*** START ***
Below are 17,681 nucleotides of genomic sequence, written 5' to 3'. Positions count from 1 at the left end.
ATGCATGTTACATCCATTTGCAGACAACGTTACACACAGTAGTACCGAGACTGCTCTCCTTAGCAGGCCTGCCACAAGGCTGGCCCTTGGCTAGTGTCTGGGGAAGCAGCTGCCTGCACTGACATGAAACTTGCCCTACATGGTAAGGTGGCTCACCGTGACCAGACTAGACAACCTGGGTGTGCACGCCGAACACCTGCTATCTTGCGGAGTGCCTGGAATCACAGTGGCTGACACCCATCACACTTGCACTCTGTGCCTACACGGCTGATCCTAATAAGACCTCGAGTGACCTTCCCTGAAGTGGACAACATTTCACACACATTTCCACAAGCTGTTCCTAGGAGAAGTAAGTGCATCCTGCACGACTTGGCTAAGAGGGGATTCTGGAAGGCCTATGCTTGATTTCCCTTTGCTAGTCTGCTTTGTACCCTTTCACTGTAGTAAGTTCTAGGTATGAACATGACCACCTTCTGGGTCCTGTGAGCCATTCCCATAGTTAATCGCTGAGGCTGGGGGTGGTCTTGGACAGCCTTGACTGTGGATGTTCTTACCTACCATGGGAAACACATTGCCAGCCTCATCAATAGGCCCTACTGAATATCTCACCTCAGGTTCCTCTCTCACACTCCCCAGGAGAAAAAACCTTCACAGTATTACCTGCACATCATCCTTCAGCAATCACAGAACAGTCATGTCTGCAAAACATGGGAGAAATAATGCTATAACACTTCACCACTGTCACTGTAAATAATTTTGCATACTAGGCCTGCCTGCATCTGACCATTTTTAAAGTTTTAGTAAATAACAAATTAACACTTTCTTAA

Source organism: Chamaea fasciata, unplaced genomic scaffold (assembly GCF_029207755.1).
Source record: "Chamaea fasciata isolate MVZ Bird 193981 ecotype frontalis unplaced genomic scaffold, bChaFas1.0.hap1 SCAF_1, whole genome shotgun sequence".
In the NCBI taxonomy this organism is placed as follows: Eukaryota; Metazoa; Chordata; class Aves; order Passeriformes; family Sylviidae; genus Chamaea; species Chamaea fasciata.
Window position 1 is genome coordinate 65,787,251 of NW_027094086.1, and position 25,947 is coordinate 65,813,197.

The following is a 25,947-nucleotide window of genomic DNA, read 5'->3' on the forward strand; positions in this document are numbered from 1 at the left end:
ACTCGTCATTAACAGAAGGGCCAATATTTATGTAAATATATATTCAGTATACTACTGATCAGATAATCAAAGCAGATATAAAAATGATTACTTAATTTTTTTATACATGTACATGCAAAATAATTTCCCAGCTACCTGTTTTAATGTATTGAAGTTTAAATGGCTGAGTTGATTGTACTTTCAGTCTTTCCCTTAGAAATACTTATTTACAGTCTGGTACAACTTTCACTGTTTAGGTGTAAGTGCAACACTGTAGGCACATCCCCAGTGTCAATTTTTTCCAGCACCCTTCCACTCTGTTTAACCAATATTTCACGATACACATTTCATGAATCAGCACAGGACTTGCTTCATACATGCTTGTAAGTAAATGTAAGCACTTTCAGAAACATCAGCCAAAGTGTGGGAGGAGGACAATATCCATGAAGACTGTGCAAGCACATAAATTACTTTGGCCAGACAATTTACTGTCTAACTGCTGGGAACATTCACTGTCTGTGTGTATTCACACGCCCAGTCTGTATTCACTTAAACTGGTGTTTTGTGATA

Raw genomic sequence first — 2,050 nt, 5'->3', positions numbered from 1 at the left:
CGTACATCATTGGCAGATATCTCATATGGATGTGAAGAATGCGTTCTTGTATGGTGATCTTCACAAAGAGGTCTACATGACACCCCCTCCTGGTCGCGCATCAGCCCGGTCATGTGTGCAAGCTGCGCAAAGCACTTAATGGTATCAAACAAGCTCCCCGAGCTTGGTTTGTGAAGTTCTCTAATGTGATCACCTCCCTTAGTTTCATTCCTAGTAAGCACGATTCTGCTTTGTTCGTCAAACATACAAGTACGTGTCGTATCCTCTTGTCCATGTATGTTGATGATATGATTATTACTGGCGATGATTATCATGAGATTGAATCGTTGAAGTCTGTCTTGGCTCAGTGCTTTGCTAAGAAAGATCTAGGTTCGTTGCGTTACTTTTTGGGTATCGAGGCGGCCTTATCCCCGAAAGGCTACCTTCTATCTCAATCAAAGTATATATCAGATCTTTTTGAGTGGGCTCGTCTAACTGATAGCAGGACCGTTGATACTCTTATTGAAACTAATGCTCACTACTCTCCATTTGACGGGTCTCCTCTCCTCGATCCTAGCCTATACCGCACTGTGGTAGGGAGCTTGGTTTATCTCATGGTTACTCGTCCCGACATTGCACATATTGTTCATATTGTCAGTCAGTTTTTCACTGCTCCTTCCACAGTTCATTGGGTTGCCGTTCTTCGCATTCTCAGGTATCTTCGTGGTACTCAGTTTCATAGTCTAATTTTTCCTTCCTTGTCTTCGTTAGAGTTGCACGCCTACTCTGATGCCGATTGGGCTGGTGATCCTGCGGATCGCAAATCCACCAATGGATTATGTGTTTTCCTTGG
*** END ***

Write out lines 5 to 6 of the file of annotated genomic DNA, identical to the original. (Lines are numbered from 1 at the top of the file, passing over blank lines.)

In the NCBI taxonomy this organism is placed as follows: Eukaryota; Metazoa; Chordata; class Aves; order Passeriformes; family Sylviidae; genus Chamaea; species Chamaea fasciata.
Window position 1 is genome coordinate 65,787,251 of NW_027094086.1, and position 25,947 is coordinate 65,813,197.